NAPLES, Fla. – A Collier County judge’s decision in a case involving the alleged embezzlement of possibly millions from nearly three dozen Collier and Lee county communities didn’t go far enough for some in those communities.
A hearing Friday before Collier County Court Judge Lauren Brodie dealt with an emergency motion by 35 homeowner and condo association communities to expand their original Jan. 5 injunction against Naples-based American Property Management Services.
The judge ruled that representatives from the communities may see balances of accounts at Wells Fargo Bank linked to APMS, but not access remaining funds. The hearing was one of several court actions filed against APMS in the past year alleging fraud, breach of contract and embezzlement.
“It’s frustrating and unexpected,” said Mike Trapani, who lives at Royal Bay Villas in Naples. “I would expect that the courts and the law would be like supporting us right now instead of leaving us hanging. I heard (Wells Fargo) is going to give us our balances, which does us no good. It just seems like we’re having to defend ourselves.”
The attorney for the communities agreed.
“This is incredibly disheartening,” attorney Jason Hamilton Mikes, a Naples lawyer representing the condo and homeowners associations, said. “Aside from the fraud, aside from the theft, the very act of keeping these funds, accounts and records from these communities is a crime in itself punishable by jail and/or probation and fines … times 35 neighborhoods.”
As part of the suit by the 35 communities there is a temporary restraining order freezing the Wells Fargo accounts.
Additionally, courts have authorized the Collier County Sheriff’s Office to remove Ortiz and APMS from office space at 8817, 8819 and 88235 Tamiami Trail East. Owners Lago Capital Investments posted an eviction notice at that site in January.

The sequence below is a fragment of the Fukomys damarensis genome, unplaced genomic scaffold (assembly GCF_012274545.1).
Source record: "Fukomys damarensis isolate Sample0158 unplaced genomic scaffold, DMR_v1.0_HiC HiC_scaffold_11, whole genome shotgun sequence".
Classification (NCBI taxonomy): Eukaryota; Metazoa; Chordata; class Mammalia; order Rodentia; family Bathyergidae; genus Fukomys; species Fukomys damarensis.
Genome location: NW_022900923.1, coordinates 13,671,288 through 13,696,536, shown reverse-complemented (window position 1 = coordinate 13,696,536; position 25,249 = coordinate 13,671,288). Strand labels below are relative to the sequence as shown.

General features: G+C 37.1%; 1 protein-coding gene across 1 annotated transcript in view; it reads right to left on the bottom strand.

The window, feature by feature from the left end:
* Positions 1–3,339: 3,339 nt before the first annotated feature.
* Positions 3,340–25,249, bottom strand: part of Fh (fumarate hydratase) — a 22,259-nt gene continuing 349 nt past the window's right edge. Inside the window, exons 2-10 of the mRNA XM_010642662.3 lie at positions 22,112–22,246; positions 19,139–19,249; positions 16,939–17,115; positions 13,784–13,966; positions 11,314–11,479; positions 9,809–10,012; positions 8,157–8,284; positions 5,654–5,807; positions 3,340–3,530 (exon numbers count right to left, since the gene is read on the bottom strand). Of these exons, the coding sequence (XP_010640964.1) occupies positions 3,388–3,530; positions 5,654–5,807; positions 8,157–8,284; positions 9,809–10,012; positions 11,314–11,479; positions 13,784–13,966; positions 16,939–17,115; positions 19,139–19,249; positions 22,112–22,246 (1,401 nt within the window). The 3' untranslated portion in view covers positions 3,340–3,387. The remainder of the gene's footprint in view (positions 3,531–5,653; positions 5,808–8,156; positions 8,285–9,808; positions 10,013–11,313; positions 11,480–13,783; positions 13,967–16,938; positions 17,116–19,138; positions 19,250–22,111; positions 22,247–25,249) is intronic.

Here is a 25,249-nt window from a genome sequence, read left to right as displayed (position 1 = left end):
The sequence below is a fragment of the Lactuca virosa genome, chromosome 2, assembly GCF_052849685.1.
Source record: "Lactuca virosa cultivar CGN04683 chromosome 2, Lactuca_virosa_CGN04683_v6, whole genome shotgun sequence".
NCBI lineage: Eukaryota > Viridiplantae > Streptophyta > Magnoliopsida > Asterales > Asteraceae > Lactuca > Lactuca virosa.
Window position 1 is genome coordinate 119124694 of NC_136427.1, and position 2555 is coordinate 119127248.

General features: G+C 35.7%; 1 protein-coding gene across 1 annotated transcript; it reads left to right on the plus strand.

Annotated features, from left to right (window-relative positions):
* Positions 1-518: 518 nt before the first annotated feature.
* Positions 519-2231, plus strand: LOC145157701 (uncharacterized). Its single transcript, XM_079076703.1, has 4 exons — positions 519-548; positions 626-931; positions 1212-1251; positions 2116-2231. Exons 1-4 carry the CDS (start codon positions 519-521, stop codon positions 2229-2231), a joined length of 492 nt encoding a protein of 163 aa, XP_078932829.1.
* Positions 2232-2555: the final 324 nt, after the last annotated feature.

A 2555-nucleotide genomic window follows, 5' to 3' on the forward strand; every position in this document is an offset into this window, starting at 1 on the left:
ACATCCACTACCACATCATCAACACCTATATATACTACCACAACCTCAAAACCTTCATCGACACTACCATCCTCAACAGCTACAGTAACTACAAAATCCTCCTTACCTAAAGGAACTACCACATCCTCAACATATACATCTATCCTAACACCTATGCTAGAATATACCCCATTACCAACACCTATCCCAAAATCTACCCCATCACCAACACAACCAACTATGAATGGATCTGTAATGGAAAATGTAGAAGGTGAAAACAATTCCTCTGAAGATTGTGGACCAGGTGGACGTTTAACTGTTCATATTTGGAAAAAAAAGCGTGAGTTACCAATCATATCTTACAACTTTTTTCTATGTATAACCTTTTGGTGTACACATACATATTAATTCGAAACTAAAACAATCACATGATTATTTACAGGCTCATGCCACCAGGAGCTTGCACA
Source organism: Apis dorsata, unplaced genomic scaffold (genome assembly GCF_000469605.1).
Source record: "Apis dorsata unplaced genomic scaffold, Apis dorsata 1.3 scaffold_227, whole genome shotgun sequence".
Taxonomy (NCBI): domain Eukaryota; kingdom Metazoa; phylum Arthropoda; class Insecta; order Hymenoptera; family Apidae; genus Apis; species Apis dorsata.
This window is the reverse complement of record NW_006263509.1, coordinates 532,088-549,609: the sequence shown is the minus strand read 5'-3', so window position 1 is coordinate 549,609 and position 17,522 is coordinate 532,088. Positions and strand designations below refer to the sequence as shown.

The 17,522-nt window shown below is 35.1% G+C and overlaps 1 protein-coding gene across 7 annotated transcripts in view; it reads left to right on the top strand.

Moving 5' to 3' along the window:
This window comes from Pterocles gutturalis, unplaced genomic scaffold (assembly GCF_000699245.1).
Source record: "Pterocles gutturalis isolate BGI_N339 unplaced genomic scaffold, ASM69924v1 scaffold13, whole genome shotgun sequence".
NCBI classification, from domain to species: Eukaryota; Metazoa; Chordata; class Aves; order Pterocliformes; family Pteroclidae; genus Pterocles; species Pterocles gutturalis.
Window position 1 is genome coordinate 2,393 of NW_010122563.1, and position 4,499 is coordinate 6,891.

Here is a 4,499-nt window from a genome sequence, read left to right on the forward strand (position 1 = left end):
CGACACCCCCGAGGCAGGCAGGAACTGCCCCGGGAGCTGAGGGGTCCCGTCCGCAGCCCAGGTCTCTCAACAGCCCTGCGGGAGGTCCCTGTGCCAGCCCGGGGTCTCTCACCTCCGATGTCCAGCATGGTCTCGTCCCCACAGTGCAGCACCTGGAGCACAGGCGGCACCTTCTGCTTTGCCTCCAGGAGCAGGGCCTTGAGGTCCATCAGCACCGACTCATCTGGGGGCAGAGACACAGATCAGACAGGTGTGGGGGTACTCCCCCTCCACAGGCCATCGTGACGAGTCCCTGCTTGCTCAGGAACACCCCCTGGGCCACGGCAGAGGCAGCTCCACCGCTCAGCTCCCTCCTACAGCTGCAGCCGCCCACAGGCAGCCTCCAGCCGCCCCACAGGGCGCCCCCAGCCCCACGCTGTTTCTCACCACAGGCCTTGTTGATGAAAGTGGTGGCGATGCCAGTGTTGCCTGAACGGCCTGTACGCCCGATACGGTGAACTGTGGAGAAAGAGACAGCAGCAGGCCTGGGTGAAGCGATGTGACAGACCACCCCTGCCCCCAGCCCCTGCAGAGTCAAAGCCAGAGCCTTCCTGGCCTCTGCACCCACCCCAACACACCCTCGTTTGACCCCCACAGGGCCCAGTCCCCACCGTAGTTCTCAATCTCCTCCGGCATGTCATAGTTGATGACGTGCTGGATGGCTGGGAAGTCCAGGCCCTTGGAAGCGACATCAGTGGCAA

The communities had hoped that the judge would allow officers of the communities the ability to see the Wells Fargo account balances, but she stopped short of granting them access to other bank records and possession of funds remaining in their accounts.
“The bank statements and other account information would definitively prove the theft for all the communities (not just the dozen we have documentary evidence for now) and allow these communities to file claims with their insurers and maybe get some money back,” Mikes said.
Affidavits filed in the case from a number of the community officials document their conversations with representatives of Wells Fargo that showed community operating and reserve accounts, thought by the officials to contain from $100,000 to $200,000, had been reduced, in some cases, to nothing.
Mikes hopes to have the matter continued before the judge by mid-April or early May.
Officials and residents from the affected communities were not pleased with Friday’s outcome.
“That’s our money in a bank account,” Trapani, a former board member at Royal Bay Villas, said. “It’s obvious that somebody … is using (it) for their own good.”
Condo and homeowner associations that entrust management companies give the businesses wide latitude, via a signed agreement, to pay bills, collect funds and perform other fiduciary roles. Funds collected include association fees paid by home and condo owners that can range from hundreds to thousands of dollars, usually paid quarterly.